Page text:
Netgear, www.netgear.com.au /ultimatewifi
Dual bands delivering high speeds; Gigabit Ethernet; improved wireless range; easy setup
Netgear is spruiking this Wi-Fi router in a big way, using terms such as “The world’s most advanced wireless home router” and “Experience the ultimate home network”.
These are big calls, based on the N900′s support for 450Mbps wireless speeds in both its 2.4GHz and 5GHz bands simultaneously. This gives a combined speed of 900Mbps – hence the router’s name – but this is a bit misleading as a Wi-Fi device can only use one band at a time, so 450Mbps is the best you’ll get. On the wired side, it boasts Gigabit Ethernet (1000Mbps). Great specs, but not unheard of in other routers.
Other major features are improved wireless range, based on the N900′s use of six internal antennas and radio amplifiers, and guest network access, which allows visitors to go online but stops them accessing anything else on the network.
The router has two USB ports with printer sharing and DLNA media-server capability, one WAN and four LAN Ethernet ports.
While many other routers we’ve used pretty much leave you to your own devices to set them up, assuming a certain level of knowledge and competence on the part of the user, the N900 has a very simple, six-step setup routine. Helping even further are colour- and shape-co-ordinated ports and cables.
Once it’s all hooked up, a Netgear Genie automatically connects to the internet and presents you with a list of network names (one for the 2.4GHz network, and one for the 5GHz one) and passwords.
Further setup and tweaking is done – as it usually is with non-Apple routers – via a browser-based interface. Again, this interface is very user-friendly, putting status reports and actions in plain English, helped by understandable icons.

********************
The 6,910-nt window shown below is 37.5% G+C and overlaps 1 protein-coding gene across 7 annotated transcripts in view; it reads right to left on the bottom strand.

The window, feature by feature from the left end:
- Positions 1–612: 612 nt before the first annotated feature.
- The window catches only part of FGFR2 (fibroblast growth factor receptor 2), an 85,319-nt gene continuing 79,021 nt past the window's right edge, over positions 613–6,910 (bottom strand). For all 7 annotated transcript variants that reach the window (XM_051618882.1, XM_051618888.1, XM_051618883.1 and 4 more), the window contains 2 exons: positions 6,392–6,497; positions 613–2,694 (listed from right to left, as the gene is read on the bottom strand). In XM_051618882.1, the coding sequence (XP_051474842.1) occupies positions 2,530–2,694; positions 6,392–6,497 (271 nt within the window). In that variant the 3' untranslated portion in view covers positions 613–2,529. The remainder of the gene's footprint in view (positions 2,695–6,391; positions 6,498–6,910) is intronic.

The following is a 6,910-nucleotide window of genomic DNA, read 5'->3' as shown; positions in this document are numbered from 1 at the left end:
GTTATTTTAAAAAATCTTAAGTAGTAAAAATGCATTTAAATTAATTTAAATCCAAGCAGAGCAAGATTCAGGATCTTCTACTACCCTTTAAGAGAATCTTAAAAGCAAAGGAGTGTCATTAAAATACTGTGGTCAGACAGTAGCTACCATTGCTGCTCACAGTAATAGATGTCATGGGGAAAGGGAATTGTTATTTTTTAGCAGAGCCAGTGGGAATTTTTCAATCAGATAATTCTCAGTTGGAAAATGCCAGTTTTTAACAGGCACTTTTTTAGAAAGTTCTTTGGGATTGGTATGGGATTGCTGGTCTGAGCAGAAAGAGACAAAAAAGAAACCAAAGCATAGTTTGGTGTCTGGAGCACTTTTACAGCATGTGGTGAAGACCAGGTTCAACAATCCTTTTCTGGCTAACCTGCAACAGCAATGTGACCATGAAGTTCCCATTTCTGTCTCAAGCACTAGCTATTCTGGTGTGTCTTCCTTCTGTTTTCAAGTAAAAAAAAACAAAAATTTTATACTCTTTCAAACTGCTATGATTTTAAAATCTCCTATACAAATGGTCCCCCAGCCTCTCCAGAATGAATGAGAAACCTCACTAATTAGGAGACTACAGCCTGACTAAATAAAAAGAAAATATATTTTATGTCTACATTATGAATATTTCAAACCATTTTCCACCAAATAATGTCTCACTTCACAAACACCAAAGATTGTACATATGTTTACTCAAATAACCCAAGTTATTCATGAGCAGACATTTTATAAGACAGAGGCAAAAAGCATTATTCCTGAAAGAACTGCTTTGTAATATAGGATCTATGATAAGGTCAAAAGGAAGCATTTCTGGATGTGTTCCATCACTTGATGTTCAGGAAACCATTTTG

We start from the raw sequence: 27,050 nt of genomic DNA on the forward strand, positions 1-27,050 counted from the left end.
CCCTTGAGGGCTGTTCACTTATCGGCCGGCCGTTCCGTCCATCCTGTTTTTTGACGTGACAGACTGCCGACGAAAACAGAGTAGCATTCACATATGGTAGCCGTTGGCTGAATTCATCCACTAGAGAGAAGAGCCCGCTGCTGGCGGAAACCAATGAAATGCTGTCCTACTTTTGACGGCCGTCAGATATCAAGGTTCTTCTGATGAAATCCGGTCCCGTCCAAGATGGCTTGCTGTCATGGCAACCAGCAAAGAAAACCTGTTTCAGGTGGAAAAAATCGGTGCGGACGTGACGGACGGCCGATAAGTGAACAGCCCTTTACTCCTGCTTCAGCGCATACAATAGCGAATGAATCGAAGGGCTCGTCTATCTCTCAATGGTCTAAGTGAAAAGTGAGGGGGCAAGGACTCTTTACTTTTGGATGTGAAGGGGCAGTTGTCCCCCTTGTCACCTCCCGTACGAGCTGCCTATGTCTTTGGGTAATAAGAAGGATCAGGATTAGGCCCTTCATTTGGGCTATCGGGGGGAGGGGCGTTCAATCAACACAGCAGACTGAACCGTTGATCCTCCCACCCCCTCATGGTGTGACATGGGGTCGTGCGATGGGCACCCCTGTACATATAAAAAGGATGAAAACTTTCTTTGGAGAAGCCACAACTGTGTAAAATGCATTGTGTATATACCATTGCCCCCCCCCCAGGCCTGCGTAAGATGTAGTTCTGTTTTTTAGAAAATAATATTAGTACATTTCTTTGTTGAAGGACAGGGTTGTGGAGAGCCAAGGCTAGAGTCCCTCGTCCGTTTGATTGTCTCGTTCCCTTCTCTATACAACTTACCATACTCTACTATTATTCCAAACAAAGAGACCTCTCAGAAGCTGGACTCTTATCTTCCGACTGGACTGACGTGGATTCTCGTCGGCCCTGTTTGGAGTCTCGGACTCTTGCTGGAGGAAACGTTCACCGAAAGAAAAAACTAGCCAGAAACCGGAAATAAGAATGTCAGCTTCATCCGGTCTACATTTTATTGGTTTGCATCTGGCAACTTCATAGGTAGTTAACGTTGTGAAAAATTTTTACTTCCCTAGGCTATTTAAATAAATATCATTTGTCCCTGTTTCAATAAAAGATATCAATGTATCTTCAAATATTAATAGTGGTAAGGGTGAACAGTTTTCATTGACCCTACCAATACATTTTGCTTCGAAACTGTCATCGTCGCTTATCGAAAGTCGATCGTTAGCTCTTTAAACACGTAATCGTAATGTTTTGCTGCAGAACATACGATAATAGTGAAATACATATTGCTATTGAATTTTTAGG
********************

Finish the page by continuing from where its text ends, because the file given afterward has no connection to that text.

Things get a bit more complicated when you go into the advanced settings to things such as adding a wireless repeating station. While this is simple when using Apple gear with AirPort Utility, when using the Netgear Genie you need to have an understanding of things such as IP and MAC addresses – or hit Google.
If you’d rather access the router through an app interface, you can download the Netgear Genie. This lets you do many things, including internet diagnostics, network mapping and wireless connection management – but features such as wireless settings, guest access and traffic metering don’t yet work through this application.
We tested the Netgear router using the very handy, and free, NetSpot network-mapping software (www. netspotapp.com). This showed that the signal level through the house was far better than our 802.11n Apple Time Capsule (1st generation) network – virtually eliminating the need for the AirPort Express we use as a network extender.
The numbers we got at the worst dead zones of the house – through multiple walls in opposite directions– were -73dBm and -75.67dBm, as opposed to -78dBm and -84dBm from the Apple router. It might not seem like much, but made the difference between usable and unusable network connections.
With an iMac hard-wired into an Optus cable modem, we used Speedtest.net to measure our internet download and upload speeds as 18Mbps and 0.48Mbps respectively. The results from the Netgear Wi-Fi network averaged about 18.96Mbps and 0.52Mbps, showing that it’s very capable of replacing a wired network.
Macworld Australia’s buying advice.
The physically large Netgear N900 is a very capable router that took our 802.11n home network to a higher level in a number of ways. At $369, however, it is about $100 more expensive than you’d expect to pay for a high-end Wi-Fi router. For example, the Belkin N750 DB, which we reviewed in our January 2012 Group Test, gives very similar specs for a price of $250.